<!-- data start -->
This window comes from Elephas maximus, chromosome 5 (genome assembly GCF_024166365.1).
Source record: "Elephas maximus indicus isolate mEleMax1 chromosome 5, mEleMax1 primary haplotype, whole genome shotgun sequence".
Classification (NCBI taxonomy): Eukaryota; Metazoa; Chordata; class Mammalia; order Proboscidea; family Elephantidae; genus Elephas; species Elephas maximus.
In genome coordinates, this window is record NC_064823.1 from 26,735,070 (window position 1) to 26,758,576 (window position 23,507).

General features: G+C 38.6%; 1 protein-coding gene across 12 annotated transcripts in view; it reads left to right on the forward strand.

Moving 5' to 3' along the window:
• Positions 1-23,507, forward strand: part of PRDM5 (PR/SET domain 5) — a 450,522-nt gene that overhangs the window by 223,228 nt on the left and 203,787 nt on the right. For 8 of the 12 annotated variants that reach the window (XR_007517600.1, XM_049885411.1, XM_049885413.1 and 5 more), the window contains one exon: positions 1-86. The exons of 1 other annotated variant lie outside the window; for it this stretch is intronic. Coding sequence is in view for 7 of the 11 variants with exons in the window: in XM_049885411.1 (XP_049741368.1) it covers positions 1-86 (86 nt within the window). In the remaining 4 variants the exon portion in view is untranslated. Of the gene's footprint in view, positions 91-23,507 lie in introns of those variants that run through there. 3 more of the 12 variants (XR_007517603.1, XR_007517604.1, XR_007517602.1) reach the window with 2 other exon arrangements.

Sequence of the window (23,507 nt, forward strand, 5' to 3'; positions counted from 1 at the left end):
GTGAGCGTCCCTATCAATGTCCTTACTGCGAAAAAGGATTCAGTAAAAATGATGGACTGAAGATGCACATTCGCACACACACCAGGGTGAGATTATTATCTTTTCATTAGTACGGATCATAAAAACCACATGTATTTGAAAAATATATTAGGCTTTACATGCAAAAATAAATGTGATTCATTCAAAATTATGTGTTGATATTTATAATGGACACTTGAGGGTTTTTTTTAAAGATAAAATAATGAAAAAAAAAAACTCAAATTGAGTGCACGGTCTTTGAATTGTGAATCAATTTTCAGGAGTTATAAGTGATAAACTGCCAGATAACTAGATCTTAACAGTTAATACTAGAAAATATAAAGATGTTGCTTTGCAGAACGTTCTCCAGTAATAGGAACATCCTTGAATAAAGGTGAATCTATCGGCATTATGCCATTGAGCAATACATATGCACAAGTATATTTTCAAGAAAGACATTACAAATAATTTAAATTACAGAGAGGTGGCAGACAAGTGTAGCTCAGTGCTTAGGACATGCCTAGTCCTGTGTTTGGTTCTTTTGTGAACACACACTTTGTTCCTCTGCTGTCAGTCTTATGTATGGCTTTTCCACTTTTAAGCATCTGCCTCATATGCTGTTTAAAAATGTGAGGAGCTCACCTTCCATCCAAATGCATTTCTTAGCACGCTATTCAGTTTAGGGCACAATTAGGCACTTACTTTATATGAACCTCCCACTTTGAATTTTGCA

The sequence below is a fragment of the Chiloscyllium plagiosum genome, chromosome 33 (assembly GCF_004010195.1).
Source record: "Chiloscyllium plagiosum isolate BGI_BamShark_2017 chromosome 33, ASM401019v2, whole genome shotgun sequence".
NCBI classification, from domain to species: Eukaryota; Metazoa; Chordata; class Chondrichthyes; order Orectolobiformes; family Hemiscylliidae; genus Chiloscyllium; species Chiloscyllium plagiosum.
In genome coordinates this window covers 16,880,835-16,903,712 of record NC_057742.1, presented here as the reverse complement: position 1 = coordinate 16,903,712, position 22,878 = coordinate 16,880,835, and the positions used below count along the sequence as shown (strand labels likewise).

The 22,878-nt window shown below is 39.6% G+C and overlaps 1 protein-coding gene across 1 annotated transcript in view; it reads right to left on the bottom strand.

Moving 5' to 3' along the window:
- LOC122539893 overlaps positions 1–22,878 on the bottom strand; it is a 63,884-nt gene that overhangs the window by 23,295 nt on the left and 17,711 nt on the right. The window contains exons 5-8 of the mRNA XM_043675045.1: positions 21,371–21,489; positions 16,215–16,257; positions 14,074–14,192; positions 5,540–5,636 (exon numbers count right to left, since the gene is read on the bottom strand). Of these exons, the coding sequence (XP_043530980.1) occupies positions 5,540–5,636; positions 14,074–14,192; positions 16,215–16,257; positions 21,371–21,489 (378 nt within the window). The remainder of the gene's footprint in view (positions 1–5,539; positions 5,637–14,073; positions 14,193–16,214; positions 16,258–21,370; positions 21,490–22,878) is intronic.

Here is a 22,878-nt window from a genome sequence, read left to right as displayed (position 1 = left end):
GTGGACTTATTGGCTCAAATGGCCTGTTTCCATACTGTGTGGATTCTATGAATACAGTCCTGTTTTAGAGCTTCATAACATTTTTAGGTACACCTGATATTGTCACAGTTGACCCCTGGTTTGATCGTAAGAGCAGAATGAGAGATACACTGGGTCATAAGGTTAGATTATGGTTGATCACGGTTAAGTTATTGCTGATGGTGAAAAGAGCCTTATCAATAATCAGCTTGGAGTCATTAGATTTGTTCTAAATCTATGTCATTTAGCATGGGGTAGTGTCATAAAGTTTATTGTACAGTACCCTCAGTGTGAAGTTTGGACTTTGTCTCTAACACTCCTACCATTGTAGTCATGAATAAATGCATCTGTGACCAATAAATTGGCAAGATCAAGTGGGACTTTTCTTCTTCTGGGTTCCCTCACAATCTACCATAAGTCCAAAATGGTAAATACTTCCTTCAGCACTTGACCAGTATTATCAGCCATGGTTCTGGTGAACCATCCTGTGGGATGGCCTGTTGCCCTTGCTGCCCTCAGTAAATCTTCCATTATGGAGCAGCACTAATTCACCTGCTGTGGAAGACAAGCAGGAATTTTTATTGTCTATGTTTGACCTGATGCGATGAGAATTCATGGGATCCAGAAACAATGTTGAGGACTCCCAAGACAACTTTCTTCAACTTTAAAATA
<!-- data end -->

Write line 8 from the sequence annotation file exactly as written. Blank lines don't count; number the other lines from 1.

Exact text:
Sequence of the window (23,507 nt, forward strand, 5' to 3'; positions counted from 1 at the left end):